Youth Strength and Conditioning

What Does it Take to Develop as a Youth Athlete?

The youth athlete’s schedule is usually extremely demanding with school, studying - potential exams quickly approaching, navigating a host of relationships, along with sport practice, and sport competitions/competitive games – frequently 2+ sports.  We know that stress (stress here is thought of as situations that may be out of the control or management of the young athlete, which is different to mechanical stress) may influence and increase the risk of injury/reduce sport performance – additionally, if the athlete does become injured this frequently affects their identity and overall confidence (9).   Along with this, the youth athlete is also coping with maturation, growth, and development.  With all this demand on the young person, we need to think clearly and wisely about their long-term development, as the number one priority, is the athlete’s physical preparation, overall health, and wellbeing.

To help with injury reduction and physical preparation, Merkel (2013) (7), offered clear strategies including, sport readiness, aerobic and anaerobic fitness, strength training, flexibility, proper rest, proper hydration, and proper nutrition.  If we take a closer look at these key factors, this helps to create a well-defined athlete plan, which closely aligns to a long-term athlete development framework (2).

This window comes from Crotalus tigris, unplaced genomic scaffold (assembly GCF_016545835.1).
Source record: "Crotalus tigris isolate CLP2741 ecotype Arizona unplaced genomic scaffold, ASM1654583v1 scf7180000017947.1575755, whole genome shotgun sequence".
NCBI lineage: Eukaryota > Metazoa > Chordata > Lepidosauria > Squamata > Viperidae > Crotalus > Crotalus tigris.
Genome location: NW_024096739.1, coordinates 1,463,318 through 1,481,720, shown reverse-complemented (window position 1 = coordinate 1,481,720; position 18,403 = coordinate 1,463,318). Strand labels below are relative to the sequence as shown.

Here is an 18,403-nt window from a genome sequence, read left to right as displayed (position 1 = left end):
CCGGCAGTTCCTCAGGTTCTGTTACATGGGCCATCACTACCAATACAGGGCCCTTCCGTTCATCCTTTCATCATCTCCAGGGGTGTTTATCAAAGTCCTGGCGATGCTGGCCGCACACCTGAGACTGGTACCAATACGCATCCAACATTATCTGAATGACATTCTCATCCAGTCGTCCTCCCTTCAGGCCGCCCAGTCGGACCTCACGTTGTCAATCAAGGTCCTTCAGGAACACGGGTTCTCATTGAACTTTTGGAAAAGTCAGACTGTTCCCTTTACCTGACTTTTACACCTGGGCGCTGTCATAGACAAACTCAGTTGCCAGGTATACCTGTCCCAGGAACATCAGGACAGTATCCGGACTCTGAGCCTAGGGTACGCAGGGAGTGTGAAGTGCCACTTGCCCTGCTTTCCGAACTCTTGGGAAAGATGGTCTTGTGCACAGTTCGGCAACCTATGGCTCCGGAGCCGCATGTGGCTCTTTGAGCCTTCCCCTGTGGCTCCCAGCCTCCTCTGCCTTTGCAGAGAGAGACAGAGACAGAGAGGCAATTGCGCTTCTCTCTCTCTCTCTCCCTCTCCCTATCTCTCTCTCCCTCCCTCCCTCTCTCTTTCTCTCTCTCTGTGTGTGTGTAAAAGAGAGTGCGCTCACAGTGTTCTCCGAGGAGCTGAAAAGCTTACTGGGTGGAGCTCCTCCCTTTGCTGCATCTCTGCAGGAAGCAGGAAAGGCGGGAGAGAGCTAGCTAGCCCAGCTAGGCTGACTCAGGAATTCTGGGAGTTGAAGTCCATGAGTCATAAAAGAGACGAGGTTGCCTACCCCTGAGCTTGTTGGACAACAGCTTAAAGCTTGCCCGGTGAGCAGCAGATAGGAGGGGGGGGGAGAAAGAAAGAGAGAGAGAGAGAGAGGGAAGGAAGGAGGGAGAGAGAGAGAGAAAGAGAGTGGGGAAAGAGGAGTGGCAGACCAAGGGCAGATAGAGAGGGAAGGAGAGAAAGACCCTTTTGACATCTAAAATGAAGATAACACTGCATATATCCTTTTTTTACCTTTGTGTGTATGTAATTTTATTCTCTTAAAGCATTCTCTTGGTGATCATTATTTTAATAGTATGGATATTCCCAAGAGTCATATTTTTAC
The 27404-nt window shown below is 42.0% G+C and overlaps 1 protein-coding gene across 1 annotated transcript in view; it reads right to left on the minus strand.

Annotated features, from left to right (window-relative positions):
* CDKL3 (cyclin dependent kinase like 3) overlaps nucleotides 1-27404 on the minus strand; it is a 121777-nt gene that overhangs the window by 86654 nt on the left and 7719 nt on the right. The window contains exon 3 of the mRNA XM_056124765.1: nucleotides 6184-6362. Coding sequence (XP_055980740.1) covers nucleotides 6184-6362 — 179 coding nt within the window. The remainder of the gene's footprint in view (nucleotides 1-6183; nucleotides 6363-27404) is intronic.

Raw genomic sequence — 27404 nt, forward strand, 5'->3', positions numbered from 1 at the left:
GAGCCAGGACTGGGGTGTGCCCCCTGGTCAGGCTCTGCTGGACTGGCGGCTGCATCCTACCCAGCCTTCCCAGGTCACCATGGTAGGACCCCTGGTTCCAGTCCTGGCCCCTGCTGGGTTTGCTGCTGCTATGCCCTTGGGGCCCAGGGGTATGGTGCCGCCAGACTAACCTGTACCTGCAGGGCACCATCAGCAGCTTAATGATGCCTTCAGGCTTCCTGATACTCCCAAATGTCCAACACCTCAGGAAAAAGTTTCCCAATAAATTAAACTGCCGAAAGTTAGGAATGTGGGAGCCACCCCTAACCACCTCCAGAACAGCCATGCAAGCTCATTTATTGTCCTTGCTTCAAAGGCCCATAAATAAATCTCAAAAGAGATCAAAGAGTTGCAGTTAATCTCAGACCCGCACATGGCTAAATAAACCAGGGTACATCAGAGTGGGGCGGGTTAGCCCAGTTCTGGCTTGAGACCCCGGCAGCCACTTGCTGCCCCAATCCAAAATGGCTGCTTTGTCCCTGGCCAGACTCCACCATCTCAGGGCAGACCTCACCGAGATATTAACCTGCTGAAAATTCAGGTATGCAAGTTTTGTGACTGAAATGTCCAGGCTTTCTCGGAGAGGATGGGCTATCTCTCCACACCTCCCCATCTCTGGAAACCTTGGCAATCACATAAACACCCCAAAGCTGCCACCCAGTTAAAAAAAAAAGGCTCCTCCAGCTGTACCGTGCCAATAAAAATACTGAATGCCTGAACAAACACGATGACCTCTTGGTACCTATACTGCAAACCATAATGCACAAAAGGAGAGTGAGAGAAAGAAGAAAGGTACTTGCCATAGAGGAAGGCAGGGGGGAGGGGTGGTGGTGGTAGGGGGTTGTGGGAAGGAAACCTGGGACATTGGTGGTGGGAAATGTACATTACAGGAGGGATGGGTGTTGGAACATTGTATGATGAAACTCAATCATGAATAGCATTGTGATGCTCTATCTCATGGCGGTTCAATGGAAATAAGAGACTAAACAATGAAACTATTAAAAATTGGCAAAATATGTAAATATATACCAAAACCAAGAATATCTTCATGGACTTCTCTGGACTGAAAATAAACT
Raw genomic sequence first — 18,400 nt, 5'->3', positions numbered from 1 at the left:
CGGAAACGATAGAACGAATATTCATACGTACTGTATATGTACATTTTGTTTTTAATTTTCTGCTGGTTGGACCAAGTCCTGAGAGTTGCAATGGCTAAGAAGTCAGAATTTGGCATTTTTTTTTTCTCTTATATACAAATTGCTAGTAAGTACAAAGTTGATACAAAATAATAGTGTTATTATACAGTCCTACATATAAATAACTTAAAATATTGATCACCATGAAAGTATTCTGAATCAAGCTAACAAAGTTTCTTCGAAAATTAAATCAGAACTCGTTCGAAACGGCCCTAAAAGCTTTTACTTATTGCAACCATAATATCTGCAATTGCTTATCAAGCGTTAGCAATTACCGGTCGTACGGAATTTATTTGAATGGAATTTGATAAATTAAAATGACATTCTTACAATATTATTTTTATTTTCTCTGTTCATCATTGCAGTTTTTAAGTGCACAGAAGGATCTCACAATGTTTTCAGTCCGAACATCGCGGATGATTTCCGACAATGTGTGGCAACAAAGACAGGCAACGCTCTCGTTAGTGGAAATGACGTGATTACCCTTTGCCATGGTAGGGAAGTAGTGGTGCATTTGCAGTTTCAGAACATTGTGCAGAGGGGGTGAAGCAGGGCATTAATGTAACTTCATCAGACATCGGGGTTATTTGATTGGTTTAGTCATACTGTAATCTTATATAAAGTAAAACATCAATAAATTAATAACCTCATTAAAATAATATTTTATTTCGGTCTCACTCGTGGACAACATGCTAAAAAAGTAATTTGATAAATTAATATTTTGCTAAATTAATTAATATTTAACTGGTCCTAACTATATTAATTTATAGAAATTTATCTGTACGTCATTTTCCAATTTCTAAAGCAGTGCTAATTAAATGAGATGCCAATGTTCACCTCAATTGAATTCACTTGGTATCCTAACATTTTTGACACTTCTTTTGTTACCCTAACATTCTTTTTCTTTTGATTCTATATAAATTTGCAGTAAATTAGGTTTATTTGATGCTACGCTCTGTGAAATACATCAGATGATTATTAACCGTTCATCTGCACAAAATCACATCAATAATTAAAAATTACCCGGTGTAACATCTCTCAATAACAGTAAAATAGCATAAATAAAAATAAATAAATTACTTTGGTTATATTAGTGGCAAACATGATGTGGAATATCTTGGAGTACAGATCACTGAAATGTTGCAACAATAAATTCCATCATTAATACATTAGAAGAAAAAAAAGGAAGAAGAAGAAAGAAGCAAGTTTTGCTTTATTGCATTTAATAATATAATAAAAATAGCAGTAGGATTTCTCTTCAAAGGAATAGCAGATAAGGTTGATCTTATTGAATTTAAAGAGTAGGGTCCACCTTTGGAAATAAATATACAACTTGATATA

Athlete Why this is important for the youth athlete 
Sport Readiness Athlete preparation.  Anatomical adaptation.  Sport normally consists of high forces that athletes must cope with - sporting demands. 
Aerobic and anaerobic fitness Having a solid aerobic foundation.  This can be from free-play, general activities, conditioning, and the actual sport - practice/competition. 
Strength training  Free-play in young children transforms into more structured strength training.  Strength training can develop both physical capacities and general motor skills. 
Flexibility Some youth athletes may lose range of motion and/or coordination through their maturation.  Enhance flexibility/range of motion via strength training activities - range of motion where force is applied. 
Proper rest Sleep, bed-time, active recovery, down time for growth and repair. 
Proper hyrdation Clean quality water.  Reduce sugary and energy drinks. 
Proper nutrition High quality food (less focus on calories) - high dense nutrition for energy availability, growth, repair, and development. 


By creating and having a long-term plan, we can start to prioritise specific areas of fitness to help each athlete develop whilst staying healthy and robust.  Furthermore, we can also support athletes in reducing the risk of falling into sport specialisation – with sport specialisation being viewed as to succeed in sport and to play at the highest level, the child needs to adopt that sport from an early age and practice/compete throughout the year (6).  We are not completely sure that sport specialisation – year-round training and performing in one sport – leads to injury, but there is evidence that it does significantly increases the risk (13) – for example, in a study reviewing 1206 seven to eighteen-year-old athletes, by selecting one sport for 3 years, sport specialisation was reported as an independent risk factor (1).  Moreover, training, playing, and focusing on one sport could lead to frustration, burnout, and lack of personal enjoyment within youth athletes (4).

Use Your Training Time Effectively – How to get the Most Out of Your Training